Acing Performance

Consider the stressful experience of a heart or brain surgeon, perhaps the penultimate examples of jobs demanding uber-focus and extraordinary, exacting skill.

Now, imagine you're that surgeon amid a five-hour surgical procedure, mentally and physically exhausted, with someone's life and death hinging on every decision and move you make. Suddenly, your mind floods with memories and emotions revolving around a patient who died on your operating table the previous day. Then, without warning something goes terribly wrong during the current surgery.

For a healthy dose of perspective taking, compare all that to a lost game, an unwelcome officiating call, or a missed putt, which athletes stress over.

What would you want your surgeon to do if you were the patient discussed above when something goes awry? Would you want them to dwell on the patient that died yesterday, throw their surgical tools on the floor in frustration, curl up into a fetal position feeling sorry for themself, or run out of the operating room seeking relief from the situation?

Sounds like the behavior often observed in today's sports world. Athletes obsessing and pouting over their lack of playing time, yesterday's poor performance, throwing equipment, or slouched on the bench after a failed effort.

Maybe concentrating on the necessary actions for the surgery would be the more successful approach you'd want from your doctor. Sticking with the controllables during a sports performance works the same magic, preventing the intrusive thoughts emotions, and memories from pirating correct focus.

Critical to effective performance, be it in the surgery room, on the soccer pitch, or on the basketball court, is the ability to put all your concentration and effort into the actions that need to be taken now—A.C.E. There is no time to fuss or dwell on things other than those controllables. Surgery and athletics demand immediate concentration and effort on taking effective actions, and the ability to do so will determine ultimate success.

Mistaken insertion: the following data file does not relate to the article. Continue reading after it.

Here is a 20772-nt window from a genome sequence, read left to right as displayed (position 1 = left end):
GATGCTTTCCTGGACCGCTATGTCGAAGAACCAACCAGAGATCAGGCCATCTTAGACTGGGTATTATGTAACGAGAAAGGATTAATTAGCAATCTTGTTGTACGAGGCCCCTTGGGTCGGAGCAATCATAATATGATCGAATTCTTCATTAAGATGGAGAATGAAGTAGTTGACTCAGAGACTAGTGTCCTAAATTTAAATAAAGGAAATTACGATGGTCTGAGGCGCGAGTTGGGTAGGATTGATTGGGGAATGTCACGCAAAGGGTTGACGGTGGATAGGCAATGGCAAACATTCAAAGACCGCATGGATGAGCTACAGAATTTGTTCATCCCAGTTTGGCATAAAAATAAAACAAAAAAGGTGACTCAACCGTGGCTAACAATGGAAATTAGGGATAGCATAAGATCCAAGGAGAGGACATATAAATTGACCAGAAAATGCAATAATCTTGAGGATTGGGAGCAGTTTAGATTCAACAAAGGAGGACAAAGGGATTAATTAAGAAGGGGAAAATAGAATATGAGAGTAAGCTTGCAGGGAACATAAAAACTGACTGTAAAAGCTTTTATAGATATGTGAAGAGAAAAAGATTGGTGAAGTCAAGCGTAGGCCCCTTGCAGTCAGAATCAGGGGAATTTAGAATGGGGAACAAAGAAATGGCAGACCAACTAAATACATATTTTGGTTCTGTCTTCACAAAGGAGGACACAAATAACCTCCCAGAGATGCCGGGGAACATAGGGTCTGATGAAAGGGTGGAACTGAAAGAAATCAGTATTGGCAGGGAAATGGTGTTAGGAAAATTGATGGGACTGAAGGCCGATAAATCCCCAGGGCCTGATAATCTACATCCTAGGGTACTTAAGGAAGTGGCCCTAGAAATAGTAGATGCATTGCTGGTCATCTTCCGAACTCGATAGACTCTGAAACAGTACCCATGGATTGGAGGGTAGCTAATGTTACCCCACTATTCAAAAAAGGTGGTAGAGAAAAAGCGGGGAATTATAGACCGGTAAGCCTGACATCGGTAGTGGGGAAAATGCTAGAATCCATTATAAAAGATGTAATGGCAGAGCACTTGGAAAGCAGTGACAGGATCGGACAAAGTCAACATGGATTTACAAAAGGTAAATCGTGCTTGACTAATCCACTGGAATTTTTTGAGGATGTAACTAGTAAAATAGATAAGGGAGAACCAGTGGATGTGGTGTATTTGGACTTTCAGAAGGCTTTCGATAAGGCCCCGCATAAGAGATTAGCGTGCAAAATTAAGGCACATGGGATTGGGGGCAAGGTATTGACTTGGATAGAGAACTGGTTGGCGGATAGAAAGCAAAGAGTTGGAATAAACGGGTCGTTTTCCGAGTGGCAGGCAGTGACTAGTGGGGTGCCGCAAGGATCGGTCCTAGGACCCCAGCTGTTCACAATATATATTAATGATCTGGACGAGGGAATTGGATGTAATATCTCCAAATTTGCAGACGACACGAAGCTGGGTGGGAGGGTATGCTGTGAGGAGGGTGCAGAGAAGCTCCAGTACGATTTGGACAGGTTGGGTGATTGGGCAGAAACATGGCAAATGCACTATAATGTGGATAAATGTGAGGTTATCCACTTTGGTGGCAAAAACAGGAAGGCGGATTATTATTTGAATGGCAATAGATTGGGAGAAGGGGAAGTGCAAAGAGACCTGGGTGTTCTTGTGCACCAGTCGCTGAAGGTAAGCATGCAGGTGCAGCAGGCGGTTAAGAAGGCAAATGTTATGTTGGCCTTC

There is a time space between when something happens on the field of play and how the performer responds to it. Those few seconds afford you the opportunity to choose to respond effectively with "reasoned choice," as the ancient Stoics called it. That space can be of excruciatingly short duration for a surgeon or an athlete.

Whether attending to a sudden cardiac arrest or a 100-mph fastball, the surgeon or baseball hitter doesn't get much time to decide what to do. Both situations are difficult enough when totally focused. Dwelling on emotions, thoughts, and memories only distracts and disrupts a person from taking the correct action. Notice those things, acknowledge them... and then pivot to the task at hand

The Bottom Line

Unwanted, unpleasant, and distracting thoughts, emotions, and memories are an unavoidable element of the sports experience. Unfortunately, human minds are not equipped with a delete button. When engaged in surgery, athletic competition, and everything else we do, that internal stuff is likely to show up.

We can’t make those internal experiences go away, and dwelling on them, or trying to delete them, doesn’t work and usually intensifies them. Instead, learn to accept those uncontrollable things as part of the sporting experience, be willing to have them, and commit to what needs to be done, now, for optimal performance.

The game will move on with or without you. Stop getting pushed off the game train by the uncontrollable and stay on track with the Actions, Concentration, and Effort you control and that will get you to your desired destination.

Source: Photo courtesy of Wikimedia Commons
The Beatles: George, Ringo, Paul, and John
Source: Photo courtesy of Wikimedia Commons

What to do with that distracting, inside stuff? Repeating the Beatles advice, “Let it be.”